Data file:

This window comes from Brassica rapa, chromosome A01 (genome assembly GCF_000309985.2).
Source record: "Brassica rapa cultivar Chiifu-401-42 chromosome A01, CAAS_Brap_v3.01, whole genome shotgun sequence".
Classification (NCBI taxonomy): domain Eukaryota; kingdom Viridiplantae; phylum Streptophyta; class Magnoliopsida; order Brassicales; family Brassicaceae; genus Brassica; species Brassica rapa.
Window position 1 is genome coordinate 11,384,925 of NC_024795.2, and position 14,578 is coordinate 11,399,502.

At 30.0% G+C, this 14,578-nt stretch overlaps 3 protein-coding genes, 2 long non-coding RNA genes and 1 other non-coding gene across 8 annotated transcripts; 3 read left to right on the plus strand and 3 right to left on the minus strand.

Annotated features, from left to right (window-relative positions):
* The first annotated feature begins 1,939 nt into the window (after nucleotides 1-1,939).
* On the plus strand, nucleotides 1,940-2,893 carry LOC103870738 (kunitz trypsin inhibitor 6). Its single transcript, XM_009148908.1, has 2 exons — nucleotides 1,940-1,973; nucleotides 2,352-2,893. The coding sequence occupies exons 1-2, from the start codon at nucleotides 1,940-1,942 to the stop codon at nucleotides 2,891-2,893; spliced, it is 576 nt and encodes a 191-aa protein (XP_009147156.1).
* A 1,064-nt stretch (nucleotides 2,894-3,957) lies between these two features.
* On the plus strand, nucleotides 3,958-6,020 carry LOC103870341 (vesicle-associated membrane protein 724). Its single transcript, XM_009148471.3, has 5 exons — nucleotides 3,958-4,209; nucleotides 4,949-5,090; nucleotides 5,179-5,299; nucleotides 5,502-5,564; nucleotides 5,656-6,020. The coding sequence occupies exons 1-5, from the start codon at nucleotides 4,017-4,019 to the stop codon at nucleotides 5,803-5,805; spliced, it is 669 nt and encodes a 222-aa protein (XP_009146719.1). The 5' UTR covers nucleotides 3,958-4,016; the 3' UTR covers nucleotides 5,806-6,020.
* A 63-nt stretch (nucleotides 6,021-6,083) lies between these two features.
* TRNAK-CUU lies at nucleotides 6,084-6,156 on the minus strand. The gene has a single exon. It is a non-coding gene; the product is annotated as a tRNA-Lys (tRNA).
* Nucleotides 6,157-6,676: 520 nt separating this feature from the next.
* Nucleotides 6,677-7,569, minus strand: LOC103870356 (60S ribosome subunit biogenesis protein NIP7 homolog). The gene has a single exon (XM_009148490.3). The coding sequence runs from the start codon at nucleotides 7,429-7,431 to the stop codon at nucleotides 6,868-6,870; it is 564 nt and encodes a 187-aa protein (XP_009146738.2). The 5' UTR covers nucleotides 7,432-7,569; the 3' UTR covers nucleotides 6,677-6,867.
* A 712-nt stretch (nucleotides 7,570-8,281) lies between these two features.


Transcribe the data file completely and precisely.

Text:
This window comes from Brassica rapa, chromosome A01 (genome assembly GCF_000309985.2).
Source record: "Brassica rapa cultivar Chiifu-401-42 chromosome A01, CAAS_Brap_v3.01, whole genome shotgun sequence".
Classification (NCBI taxonomy): domain Eukaryota; kingdom Viridiplantae; phylum Streptophyta; class Magnoliopsida; order Brassicales; family Brassicaceae; genus Brassica; species Brassica rapa.
Window position 1 is genome coordinate 11,384,925 of NC_024795.2, and position 14,578 is coordinate 11,399,502.

At 30.0% G+C, this 14,578-nt stretch overlaps 3 protein-coding genes, 2 long non-coding RNA genes and 1 other non-coding gene across 8 annotated transcripts; 3 read left to right on the plus strand and 3 right to left on the minus strand.

Annotated features, from left to right (window-relative positions):
* The first annotated feature begins 1,939 nt into the window (after nucleotides 1-1,939).
* On the plus strand, nucleotides 1,940-2,893 carry LOC103870738 (kunitz trypsin inhibitor 6). Its single transcript, XM_009148908.1, has 2 exons — nucleotides 1,940-1,973; nucleotides 2,352-2,893. The coding sequence occupies exons 1-2, from the start codon at nucleotides 1,940-1,942 to the stop codon at nucleotides 2,891-2,893; spliced, it is 576 nt and encodes a 191-aa protein (XP_009147156.1).
* A 1,064-nt stretch (nucleotides 2,894-3,957) lies between these two features.
* On the plus strand, nucleotides 3,958-6,020 carry LOC103870341 (vesicle-associated membrane protein 724). Its single transcript, XM_009148471.3, has 5 exons — nucleotides 3,958-4,209; nucleotides 4,949-5,090; nucleotides 5,179-5,299; nucleotides 5,502-5,564; nucleotides 5,656-6,020. The coding sequence occupies exons 1-5, from the start codon at nucleotides 4,017-4,019 to the stop codon at nucleotides 5,803-5,805; spliced, it is 669 nt and encodes a 222-aa protein (XP_009146719.1). The 5' UTR covers nucleotides 3,958-4,016; the 3' UTR covers nucleotides 5,806-6,020.
* A 63-nt stretch (nucleotides 6,021-6,083) lies between these two features.
* TRNAK-CUU lies at nucleotides 6,084-6,156 on the minus strand. The gene has a single exon. It is a non-coding gene; the product is annotated as a tRNA-Lys (tRNA).
* Nucleotides 6,157-6,676: 520 nt separating this feature from the next.
* Nucleotides 6,677-7,569, minus strand: LOC103870356 (60S ribosome subunit biogenesis protein NIP7 homolog). The gene has a single exon (XM_009148490.3). The coding sequence runs from the start codon at nucleotides 7,429-7,431 to the stop codon at nucleotides 6,868-6,870; it is 564 nt and encodes a 187-aa protein (XP_009146738.2). The 5' UTR covers nucleotides 7,432-7,569; the 3' UTR covers nucleotides 6,677-6,867.
* A 712-nt stretch (nucleotides 7,570-8,281) lies between these two features.